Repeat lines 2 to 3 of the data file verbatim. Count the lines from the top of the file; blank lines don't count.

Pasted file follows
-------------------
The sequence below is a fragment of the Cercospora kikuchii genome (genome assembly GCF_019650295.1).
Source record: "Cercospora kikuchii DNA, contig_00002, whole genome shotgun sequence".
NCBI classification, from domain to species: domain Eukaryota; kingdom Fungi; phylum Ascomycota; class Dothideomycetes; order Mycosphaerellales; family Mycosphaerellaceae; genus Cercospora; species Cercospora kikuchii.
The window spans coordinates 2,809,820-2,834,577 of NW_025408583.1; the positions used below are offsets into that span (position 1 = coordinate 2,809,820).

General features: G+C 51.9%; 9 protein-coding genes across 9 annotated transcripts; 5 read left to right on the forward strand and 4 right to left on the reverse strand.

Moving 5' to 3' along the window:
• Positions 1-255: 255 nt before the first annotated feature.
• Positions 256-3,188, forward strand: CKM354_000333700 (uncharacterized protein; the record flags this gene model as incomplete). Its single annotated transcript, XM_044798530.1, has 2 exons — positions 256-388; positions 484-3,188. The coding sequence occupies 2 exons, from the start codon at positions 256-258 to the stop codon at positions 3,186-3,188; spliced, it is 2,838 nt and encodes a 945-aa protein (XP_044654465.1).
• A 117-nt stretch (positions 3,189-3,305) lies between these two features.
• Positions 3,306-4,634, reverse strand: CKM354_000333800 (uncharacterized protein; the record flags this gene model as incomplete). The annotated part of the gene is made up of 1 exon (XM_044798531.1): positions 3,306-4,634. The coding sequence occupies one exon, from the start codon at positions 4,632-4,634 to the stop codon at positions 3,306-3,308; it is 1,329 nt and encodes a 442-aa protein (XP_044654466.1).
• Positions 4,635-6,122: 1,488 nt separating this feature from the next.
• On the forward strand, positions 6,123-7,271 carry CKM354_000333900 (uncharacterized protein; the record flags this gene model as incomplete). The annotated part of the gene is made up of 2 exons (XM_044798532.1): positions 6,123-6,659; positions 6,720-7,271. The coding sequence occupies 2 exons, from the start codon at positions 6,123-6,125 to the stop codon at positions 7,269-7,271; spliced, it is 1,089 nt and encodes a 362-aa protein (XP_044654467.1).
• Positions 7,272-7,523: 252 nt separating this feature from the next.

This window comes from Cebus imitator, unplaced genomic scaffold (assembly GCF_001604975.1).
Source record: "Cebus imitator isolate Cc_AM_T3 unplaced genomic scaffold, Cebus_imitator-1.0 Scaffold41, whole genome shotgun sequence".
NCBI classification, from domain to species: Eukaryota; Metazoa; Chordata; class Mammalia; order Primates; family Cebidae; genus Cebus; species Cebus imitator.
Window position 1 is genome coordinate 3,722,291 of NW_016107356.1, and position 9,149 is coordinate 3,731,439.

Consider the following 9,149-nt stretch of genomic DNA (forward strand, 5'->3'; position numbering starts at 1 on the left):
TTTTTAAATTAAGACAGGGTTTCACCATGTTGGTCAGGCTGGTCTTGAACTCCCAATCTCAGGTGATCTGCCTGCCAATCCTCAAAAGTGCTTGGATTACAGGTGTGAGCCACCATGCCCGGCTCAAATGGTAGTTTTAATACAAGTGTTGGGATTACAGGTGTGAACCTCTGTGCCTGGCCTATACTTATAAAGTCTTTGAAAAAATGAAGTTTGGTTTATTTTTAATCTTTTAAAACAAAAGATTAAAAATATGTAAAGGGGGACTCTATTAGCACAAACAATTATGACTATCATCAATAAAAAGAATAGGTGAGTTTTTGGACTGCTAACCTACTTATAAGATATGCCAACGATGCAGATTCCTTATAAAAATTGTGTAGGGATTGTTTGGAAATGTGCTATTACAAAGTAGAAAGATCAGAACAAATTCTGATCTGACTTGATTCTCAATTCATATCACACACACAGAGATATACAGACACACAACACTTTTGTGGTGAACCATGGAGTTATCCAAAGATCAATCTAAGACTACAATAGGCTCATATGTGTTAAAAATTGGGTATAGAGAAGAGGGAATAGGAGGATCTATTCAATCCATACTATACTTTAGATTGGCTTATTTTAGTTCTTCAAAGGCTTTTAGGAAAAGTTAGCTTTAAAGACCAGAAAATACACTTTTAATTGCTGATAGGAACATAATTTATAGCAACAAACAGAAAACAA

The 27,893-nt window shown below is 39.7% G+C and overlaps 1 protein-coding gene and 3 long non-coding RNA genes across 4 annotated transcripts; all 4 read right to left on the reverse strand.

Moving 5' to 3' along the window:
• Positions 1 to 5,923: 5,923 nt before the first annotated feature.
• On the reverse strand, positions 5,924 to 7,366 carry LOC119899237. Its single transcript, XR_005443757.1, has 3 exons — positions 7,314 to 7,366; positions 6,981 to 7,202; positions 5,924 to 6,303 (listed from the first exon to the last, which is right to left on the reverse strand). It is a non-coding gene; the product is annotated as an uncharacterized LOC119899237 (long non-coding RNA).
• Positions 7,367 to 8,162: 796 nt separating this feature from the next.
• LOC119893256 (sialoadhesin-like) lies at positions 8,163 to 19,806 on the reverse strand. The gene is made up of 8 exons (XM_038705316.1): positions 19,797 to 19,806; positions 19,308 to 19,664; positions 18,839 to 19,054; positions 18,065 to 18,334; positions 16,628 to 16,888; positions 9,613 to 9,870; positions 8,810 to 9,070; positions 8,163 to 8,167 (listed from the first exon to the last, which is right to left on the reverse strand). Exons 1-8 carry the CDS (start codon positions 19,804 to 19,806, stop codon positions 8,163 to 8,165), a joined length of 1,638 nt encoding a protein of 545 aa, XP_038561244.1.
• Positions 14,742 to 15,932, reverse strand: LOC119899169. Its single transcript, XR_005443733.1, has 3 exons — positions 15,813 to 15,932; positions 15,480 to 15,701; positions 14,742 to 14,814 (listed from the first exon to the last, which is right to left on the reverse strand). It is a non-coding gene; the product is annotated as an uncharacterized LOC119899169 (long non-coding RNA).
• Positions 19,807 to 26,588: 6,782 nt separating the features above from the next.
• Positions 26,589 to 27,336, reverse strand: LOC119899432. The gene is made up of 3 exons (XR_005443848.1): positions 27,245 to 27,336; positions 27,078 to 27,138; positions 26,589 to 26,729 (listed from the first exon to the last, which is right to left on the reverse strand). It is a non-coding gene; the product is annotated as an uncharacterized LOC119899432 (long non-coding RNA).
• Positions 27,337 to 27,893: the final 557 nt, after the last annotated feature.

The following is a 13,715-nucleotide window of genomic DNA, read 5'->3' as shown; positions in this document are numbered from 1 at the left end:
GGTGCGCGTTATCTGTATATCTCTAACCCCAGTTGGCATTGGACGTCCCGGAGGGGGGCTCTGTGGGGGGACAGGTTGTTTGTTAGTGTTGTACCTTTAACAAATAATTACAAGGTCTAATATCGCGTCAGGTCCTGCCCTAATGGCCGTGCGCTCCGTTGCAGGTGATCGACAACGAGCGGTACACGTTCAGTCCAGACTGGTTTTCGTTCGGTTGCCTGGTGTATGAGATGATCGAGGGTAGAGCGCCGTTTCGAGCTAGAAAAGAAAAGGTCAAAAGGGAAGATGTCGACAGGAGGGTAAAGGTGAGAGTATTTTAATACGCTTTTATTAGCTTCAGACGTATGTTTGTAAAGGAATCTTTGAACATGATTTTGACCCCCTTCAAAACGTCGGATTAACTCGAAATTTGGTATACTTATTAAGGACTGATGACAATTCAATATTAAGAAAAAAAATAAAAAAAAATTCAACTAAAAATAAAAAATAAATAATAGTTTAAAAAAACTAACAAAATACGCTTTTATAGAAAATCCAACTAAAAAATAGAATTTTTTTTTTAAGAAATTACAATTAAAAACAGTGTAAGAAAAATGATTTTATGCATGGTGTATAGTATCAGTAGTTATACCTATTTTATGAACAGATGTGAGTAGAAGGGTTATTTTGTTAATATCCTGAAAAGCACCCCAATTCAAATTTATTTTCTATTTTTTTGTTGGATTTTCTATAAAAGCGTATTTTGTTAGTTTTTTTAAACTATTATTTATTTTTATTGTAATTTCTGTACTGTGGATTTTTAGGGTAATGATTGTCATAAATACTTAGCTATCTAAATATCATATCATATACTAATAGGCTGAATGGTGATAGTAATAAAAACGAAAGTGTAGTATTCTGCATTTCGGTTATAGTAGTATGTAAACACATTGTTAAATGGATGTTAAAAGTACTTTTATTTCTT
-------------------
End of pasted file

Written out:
Source record: "Cercospora kikuchii DNA, contig_00002, whole genome shotgun sequence".
NCBI classification, from domain to species: domain Eukaryota; kingdom Fungi; phylum Ascomycota; class Dothideomycetes; order Mycosphaerellales; family Mycosphaerellaceae; genus Cercospora; species Cercospora kikuchii.